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First-Year Seminars by Semester

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Seminars are open to first-year students only. All first year seminars can be scheduled through LionPATH.

 

Spring 2021

AFAM 83 (3 cr) First Year Seminar in Applied Linguistics (IL, US, GH)

Class #26305 | MoWeFr 11:15AM - 12:05PM | COVID Remote | Instructor: Janelle Edwards

AFAM 83 has two primary purposes. First, it is designed to introduce students to college life and help them identify the resources and opportunities that will be most helpful to their future personal and professional path. Secondly, this seminar will introduce students to the interdisciplinary field of African American and Diaspora Studies. They will learn about major themes and topics in the field and meet faculty from various disciplines (History, English, Anthropology, Religion, Communication) who are researching those topics. Both aspects of the course will give students a clearer sense of the academic and personal opportunities available at Penn State and in African American Studies.

CAS 83 (3 cr) Communication and Infectious Diseases (GS)

Class #25684 | TuTh 1:35PM - 2:50PM | COVID Remote | Instructor: Erina MacGeorge

This course will introduce students to communication concepts, theories, and research relevant to the prevention and management of infectious disease outbreaks, including epidemics and pandemics.

HIST 83 (3 cr) Counterintuitive Narratives of American Environmental History

Class #25200 | TuTh 10:35AM - 11:50AM | COVID Remote | Instructor: Ellen Stroud

Nature is not always what one expects it to be, and is often the most interesting when it is confusing, surprising, or funny. In this seminar, we will be exploring the quirky side of American environmental history, with an eye toward questioning common assumptions about both the natural world and the role of people within it. We will be reading and writing about ways in which nature has caught Americans off guard, surprised them, made them laugh, and terrified them. In doing so, we will challenge ourselves to think in new ways about the histories of the environments in which we live. What makes something natural or unnatural? What does it mean to be wild? And what do our answers say about ourselves?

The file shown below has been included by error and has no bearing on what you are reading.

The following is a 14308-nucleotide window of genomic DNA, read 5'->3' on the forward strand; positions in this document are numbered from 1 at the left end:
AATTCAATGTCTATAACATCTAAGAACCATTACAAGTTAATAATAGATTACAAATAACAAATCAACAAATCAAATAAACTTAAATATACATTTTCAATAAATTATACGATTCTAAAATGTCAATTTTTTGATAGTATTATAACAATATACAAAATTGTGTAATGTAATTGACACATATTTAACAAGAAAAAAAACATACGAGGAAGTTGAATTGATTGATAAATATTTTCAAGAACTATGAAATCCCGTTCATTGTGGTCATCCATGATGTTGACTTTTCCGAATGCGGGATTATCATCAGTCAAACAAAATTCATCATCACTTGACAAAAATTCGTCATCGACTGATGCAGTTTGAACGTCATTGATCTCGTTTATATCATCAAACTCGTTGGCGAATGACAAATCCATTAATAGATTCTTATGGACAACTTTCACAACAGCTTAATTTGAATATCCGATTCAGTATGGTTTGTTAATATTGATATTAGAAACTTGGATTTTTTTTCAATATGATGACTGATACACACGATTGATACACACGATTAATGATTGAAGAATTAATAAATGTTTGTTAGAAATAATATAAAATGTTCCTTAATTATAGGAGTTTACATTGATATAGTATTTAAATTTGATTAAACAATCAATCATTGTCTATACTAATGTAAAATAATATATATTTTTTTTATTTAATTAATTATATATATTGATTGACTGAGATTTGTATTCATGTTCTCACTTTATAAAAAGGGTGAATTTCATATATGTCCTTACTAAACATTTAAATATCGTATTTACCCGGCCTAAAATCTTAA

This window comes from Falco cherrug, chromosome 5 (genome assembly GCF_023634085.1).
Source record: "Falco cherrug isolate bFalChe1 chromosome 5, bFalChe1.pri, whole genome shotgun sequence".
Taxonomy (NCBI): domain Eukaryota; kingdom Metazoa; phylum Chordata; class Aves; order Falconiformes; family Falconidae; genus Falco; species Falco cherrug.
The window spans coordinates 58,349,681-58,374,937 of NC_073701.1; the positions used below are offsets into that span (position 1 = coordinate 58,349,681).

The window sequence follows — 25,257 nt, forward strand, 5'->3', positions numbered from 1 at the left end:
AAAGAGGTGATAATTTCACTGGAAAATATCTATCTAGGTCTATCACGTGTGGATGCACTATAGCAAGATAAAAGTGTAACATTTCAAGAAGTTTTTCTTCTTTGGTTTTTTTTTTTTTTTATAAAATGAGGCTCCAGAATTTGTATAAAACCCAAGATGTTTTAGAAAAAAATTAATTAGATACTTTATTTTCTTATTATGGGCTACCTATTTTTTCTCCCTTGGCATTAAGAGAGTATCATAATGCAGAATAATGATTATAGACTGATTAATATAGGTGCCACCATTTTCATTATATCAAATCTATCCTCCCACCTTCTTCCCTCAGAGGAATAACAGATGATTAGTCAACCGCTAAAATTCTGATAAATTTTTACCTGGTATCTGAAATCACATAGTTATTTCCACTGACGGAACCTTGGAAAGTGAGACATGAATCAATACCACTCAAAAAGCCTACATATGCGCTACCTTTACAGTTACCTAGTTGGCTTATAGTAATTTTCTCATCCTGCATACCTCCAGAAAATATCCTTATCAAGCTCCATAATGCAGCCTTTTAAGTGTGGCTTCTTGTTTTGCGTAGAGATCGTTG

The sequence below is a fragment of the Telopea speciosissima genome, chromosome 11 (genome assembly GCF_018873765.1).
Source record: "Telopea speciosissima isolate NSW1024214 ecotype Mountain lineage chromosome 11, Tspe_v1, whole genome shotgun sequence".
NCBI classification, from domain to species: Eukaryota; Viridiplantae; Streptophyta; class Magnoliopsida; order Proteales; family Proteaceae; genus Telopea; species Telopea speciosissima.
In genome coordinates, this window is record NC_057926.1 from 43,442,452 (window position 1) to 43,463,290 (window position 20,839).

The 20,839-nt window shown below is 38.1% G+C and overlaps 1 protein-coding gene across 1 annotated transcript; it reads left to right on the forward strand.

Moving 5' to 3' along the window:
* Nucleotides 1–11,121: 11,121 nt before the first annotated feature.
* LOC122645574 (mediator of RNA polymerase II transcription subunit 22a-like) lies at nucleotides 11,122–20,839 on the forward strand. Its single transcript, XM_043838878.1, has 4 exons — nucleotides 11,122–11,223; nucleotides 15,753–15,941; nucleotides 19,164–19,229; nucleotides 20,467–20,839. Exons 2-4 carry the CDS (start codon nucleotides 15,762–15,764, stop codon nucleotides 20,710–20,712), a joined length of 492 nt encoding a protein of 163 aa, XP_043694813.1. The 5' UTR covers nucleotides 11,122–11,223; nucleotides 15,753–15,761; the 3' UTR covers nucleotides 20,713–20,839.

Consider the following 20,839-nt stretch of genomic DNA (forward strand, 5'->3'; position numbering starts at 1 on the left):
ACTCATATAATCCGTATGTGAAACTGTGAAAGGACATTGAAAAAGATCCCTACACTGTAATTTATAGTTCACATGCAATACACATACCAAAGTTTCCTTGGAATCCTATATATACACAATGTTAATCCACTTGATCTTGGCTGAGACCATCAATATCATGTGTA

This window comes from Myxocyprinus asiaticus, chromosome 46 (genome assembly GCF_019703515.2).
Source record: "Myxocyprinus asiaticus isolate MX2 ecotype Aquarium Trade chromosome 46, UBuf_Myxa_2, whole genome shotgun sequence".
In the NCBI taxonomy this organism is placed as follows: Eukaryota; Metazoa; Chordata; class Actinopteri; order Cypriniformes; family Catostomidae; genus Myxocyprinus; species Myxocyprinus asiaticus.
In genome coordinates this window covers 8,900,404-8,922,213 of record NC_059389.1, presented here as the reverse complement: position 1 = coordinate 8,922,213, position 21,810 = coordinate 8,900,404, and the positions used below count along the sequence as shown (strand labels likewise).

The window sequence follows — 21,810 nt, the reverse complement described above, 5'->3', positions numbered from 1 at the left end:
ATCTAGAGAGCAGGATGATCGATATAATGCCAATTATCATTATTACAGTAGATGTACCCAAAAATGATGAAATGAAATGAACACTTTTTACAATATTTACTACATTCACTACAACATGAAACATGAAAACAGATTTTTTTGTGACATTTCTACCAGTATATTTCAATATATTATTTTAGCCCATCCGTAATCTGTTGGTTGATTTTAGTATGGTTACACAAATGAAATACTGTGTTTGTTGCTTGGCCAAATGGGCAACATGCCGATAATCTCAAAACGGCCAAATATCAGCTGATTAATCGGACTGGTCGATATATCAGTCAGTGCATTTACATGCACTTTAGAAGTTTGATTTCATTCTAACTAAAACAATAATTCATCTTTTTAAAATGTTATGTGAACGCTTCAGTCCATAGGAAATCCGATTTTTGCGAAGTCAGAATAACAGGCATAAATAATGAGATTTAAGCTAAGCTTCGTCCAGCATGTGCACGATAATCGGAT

PLSC 83S (3 cr) First Year Seminar in Political Science (GS)

Class #17465 | MoWeFr 1:25PM - 2:15PM | COVID Remote | Instructor: Adam Nye

Description forthcoming

WMNST 83N (3 cr) The History of African American Women in U.S. Social Movements (US, GH, GS)

Class #19226 | TuTh 10:35AM - 11:50AM | COVID Remote | Instructor: Dara Walker

In this course, students will investigate the history of African American women's intellectual and cultural contributions to U.S. social movements using the historian's craft: critical analysis of primary historical documents and secondary literature. Marshaling a rich array of sources such as music, film, policy documents, and oral history interviews, this course explores how African American women have made sense of, resisted, and transformed U.S. political, social, and economic structures. Students will investigate topics such as African American women's daily resistance to slavery in the U.S., Black Left Feminism, and the ways in which African American women fought for Civil Rights and Black Power as social movement actors. We will conclude the course by focusing on African American women's experiences with the rise of the carceral state and the #SayHerName movement.

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